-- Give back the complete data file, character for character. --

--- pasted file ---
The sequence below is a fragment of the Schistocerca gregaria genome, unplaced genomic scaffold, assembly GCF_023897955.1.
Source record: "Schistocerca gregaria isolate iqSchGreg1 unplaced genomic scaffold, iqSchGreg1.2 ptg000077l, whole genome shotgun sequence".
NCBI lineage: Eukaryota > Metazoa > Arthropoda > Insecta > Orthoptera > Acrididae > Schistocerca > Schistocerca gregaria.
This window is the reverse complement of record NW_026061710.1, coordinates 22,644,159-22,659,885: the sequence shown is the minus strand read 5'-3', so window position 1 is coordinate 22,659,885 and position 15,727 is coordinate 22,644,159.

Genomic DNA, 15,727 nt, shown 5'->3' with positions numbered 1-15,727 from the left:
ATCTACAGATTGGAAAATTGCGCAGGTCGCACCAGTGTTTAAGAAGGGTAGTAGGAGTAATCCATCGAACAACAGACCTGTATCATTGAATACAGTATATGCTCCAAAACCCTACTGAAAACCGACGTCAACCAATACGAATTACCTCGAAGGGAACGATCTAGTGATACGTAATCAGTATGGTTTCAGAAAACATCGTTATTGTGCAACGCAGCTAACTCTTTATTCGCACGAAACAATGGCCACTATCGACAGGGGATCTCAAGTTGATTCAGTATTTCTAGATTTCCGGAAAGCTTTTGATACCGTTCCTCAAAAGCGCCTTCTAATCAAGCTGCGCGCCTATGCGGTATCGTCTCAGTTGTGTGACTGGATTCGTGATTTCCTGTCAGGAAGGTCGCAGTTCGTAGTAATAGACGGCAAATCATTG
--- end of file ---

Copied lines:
The sequence below is a fragment of the Schistocerca gregaria genome, unplaced genomic scaffold, assembly GCF_023897955.1.
Source record: "Schistocerca gregaria isolate iqSchGreg1 unplaced genomic scaffold, iqSchGreg1.2 ptg000077l, whole genome shotgun sequence".
NCBI lineage: Eukaryota > Metazoa > Arthropoda > Insecta > Orthoptera > Acrididae > Schistocerca > Schistocerca gregaria.
This window is the reverse complement of record NW_026061710.1, coordinates 22,644,159-22,659,885: the sequence shown is the minus strand read 5'-3', so window position 1 is coordinate 22,659,885 and position 15,727 is coordinate 22,644,159.

Genomic DNA, 15,727 nt, shown 5'->3' with positions numbered 1-15,727 from the left:
ATCTACAGATTGGAAAATTGCGCAGGTCGCACCAGTGTTTAAGAAGGGTAGTAGGAGTAATCCATCGAACAACAGACCTGTATCATTGAATACAGTATATGCTCCAAAACCCTACTGAAAACCGACGTCAACCAATACGAATTACCTCGAAGGGAACGATCTAGTGATACGTAATCAGTATGGTTTCAGAAAACATCGTTATTGTGCAACGCAGCTAACTCTTTATTCGCACGAAACAATGGCCACTATCGACAGGGGATCTCAAGTTGATTCAGTATTTCTAGATTTCCGGAAAGCTTTTGATACCGTTCCTCAAAAGCGCCTTCTAATCAAGCTGCGCGCCTATGCGGTATCGTCTCAGTTGTGTGACTGGATTCGTGATTTCCTGTCAGGAAGGTCGCAGTTCGTAGTAATAGACGGCAAATCATTG